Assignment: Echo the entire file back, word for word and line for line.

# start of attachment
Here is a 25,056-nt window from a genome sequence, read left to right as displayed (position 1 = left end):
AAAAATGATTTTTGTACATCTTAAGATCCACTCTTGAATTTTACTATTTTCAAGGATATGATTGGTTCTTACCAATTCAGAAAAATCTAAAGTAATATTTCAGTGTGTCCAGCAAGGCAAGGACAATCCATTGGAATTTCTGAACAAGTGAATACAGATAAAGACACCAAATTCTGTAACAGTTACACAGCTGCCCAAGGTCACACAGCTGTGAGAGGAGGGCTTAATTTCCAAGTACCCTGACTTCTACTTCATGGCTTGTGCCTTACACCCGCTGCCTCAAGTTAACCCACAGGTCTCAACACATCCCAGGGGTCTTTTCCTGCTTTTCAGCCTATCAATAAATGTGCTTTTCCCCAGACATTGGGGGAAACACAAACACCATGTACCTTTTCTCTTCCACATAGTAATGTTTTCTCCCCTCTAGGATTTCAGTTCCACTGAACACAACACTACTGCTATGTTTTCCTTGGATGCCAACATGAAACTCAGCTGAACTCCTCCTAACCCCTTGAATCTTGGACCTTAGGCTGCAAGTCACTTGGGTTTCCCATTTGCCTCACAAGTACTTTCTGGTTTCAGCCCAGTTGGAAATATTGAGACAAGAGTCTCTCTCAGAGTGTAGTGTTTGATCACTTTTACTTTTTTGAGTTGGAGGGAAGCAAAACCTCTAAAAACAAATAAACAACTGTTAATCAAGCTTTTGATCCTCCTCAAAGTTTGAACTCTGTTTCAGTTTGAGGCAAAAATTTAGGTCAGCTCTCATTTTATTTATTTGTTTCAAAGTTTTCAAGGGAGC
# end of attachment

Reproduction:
Here is a 25,056-nt window from a genome sequence, read left to right as displayed (position 1 = left end):
AAAAATGATTTTTGTACATCTTAAGATCCACTCTTGAATTTTACTATTTTCAAGGATATGATTGGTTCTTACCAATTCAGAAAAATCTAAAGTAATATTTCAGTGTGTCCAGCAAGGCAAGGACAATCCATTGGAATTTCTGAACAAGTGAATACAGATAAAGACACCAAATTCTGTAACAGTTACACAGCTGCCCAAGGTCACACAGCTGTGAGAGGAGGGCTTAATTTCCAAGTACCCTGACTTCTACTTCATGGCTTGTGCCTTACACCCGCTGCCTCAAGTTAACCCACAGGTCTCAACACATCCCAGGGGTCTTTTCCTGCTTTTCAGCCTATCAATAAATGTGCTTTTCCCCAGACATTGGGGGAAACACAAACACCATGTACCTTTTCTCTTCCACATAGTAATGTTTTCTCCCCTCTAGGATTTCAGTTCCACTGAACACAACACTACTGCTATGTTTTCCTTGGATGCCAACATGAAACTCAGCTGAACTCCTCCTAACCCCTTGAATCTTGGACCTTAGGCTGCAAGTCACTTGGGTTTCCCATTTGCCTCACAAGTACTTTCTGGTTTCAGCCCAGTTGGAAATATTGAGACAAGAGTCTCTCTCAGAGTGTAGTGTTTGATCACTTTTACTTTTTTGAGTTGGAGGGAAGCAAAACCTCTAAAAACAAATAAACAACTGTTAATCAAGCTTTTGATCCTCCTCAAAGTTTGAACTCTGTTTCAGTTTGAGGCAAAAATTTAGGTCAGCTCTCATTTTATTTATTTGTTTCAAAGTTTTCAAGGGAGC